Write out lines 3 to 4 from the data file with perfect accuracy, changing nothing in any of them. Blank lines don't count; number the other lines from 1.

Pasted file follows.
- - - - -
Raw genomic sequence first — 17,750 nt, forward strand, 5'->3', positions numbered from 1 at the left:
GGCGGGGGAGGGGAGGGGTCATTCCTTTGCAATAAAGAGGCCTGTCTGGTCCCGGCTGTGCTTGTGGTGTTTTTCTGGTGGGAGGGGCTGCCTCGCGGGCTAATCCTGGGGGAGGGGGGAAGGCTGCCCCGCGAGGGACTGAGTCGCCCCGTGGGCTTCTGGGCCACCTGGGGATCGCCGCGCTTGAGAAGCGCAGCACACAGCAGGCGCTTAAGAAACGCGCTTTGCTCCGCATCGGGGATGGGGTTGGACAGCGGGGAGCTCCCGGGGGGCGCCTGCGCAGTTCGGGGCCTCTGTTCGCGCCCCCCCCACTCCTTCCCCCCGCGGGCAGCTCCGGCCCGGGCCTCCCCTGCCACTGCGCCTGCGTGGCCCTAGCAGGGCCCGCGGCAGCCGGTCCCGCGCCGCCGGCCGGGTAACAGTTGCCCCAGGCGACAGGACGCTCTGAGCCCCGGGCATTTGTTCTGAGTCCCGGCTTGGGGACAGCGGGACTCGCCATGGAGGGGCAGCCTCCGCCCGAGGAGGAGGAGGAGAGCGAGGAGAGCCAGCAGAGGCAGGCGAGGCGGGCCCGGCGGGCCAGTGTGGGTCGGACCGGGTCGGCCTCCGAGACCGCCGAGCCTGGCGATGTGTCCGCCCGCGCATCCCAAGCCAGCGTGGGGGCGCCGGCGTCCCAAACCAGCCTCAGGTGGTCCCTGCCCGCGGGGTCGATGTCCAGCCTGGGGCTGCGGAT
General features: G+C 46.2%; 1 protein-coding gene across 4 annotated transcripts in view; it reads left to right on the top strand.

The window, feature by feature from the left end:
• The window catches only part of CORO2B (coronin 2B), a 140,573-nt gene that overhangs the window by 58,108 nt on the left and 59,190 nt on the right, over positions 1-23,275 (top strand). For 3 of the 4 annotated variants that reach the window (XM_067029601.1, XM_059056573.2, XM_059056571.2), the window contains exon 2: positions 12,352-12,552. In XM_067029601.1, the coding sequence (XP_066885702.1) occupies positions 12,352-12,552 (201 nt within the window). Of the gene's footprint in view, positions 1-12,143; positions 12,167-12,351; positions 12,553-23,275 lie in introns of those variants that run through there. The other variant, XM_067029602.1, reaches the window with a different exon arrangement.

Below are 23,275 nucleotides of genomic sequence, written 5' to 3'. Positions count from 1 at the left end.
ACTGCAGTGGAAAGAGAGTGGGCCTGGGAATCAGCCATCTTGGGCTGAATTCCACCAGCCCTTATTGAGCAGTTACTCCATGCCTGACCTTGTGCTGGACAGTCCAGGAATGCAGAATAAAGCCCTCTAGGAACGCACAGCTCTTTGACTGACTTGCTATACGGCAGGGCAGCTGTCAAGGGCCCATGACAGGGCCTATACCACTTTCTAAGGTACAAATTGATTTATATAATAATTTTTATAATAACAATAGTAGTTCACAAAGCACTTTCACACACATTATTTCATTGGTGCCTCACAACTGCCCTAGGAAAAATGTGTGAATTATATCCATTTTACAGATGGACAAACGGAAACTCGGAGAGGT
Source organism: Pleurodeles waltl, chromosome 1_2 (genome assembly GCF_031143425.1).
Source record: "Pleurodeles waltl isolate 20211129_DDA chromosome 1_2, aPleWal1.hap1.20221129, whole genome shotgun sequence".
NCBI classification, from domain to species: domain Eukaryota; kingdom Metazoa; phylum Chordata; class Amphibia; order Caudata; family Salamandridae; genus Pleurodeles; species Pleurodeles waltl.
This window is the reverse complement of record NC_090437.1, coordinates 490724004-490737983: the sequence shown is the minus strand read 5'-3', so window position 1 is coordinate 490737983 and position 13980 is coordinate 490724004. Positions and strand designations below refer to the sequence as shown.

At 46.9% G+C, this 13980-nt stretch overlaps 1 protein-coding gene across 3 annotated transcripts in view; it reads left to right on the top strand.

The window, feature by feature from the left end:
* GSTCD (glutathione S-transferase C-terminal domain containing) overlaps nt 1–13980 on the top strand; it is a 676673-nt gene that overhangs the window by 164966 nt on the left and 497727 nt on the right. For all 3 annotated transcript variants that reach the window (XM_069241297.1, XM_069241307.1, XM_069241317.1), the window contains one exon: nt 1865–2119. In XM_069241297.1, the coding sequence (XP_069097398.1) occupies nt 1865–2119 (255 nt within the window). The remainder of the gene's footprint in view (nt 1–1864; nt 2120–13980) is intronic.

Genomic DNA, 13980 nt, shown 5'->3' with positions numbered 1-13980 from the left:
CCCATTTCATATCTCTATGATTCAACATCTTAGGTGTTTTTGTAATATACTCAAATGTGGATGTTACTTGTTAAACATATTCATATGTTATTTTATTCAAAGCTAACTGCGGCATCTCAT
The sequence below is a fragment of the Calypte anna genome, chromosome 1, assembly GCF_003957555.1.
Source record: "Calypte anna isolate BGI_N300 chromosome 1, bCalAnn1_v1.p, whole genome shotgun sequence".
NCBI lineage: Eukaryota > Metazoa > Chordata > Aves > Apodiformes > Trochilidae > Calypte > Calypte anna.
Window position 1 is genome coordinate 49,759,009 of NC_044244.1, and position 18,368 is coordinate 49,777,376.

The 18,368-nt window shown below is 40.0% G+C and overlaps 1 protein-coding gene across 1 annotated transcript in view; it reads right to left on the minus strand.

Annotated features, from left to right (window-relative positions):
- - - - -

General features: G+C 46.2%; 1 protein-coding gene across 4 annotated transcripts in view; it reads left to right on the top strand.

The window, feature by feature from the left end: